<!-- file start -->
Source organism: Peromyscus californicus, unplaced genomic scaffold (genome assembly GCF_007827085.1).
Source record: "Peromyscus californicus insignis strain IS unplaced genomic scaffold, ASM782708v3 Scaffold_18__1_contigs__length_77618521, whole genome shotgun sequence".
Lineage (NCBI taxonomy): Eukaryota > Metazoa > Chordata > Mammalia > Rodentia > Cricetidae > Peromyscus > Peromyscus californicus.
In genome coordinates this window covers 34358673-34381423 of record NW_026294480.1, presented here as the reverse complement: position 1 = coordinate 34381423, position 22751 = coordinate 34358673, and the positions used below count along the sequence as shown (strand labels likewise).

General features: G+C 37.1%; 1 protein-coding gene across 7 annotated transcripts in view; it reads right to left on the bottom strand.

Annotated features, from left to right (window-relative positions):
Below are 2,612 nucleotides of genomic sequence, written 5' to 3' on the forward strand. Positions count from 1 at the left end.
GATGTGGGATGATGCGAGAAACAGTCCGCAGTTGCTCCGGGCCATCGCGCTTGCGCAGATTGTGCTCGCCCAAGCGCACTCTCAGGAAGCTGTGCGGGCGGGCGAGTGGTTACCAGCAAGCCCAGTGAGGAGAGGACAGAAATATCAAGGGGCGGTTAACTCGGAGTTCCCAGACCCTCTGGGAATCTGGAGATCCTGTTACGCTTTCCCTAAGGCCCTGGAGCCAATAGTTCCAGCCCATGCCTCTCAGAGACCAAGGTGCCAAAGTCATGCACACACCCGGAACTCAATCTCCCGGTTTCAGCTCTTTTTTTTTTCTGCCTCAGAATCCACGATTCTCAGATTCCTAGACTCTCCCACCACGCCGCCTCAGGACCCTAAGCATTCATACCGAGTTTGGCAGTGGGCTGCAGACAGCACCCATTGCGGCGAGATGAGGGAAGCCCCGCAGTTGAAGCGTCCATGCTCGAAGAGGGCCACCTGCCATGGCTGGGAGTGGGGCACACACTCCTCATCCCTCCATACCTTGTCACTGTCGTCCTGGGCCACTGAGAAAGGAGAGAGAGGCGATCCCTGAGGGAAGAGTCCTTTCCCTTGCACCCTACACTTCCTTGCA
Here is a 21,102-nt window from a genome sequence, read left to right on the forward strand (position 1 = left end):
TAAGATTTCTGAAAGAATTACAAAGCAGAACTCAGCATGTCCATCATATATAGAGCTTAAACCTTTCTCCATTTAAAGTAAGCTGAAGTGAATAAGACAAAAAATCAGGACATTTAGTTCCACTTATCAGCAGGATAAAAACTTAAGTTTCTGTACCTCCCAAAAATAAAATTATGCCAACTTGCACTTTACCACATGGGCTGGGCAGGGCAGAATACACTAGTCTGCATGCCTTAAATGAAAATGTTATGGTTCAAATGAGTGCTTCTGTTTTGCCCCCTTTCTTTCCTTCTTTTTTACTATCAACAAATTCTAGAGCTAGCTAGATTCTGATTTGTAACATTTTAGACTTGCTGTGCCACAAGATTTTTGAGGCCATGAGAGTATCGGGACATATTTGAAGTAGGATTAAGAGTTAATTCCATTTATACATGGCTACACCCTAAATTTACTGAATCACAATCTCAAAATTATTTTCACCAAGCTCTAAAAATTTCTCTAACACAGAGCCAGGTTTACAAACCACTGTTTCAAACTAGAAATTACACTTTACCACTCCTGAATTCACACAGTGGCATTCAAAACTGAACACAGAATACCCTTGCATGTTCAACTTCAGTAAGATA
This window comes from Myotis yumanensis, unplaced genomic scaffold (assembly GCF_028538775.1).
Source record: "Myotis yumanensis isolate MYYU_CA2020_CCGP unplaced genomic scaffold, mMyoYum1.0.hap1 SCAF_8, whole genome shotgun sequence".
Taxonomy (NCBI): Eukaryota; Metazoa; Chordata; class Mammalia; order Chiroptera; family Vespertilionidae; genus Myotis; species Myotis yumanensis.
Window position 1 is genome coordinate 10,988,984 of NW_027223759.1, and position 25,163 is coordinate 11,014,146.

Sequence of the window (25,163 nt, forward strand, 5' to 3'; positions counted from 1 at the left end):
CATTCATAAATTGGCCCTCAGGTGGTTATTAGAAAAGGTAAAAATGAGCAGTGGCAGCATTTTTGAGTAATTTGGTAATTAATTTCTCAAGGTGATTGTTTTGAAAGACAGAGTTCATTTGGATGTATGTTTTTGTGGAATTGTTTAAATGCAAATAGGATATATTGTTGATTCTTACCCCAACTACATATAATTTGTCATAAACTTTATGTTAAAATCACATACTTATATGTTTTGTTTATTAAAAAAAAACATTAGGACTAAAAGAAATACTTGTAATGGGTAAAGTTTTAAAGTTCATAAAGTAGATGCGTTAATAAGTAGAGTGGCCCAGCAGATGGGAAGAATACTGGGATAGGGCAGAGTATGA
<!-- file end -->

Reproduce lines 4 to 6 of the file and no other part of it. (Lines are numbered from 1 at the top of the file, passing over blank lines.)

In genome coordinates this window covers 34358673-34381423 of record NW_026294480.1, presented here as the reverse complement: position 1 = coordinate 34381423, position 22751 = coordinate 34358673, and the positions used below count along the sequence as shown (strand labels likewise).

General features: G+C 37.1%; 1 protein-coding gene across 7 annotated transcripts in view; it reads right to left on the bottom strand.

Annotated features, from left to right (window-relative positions):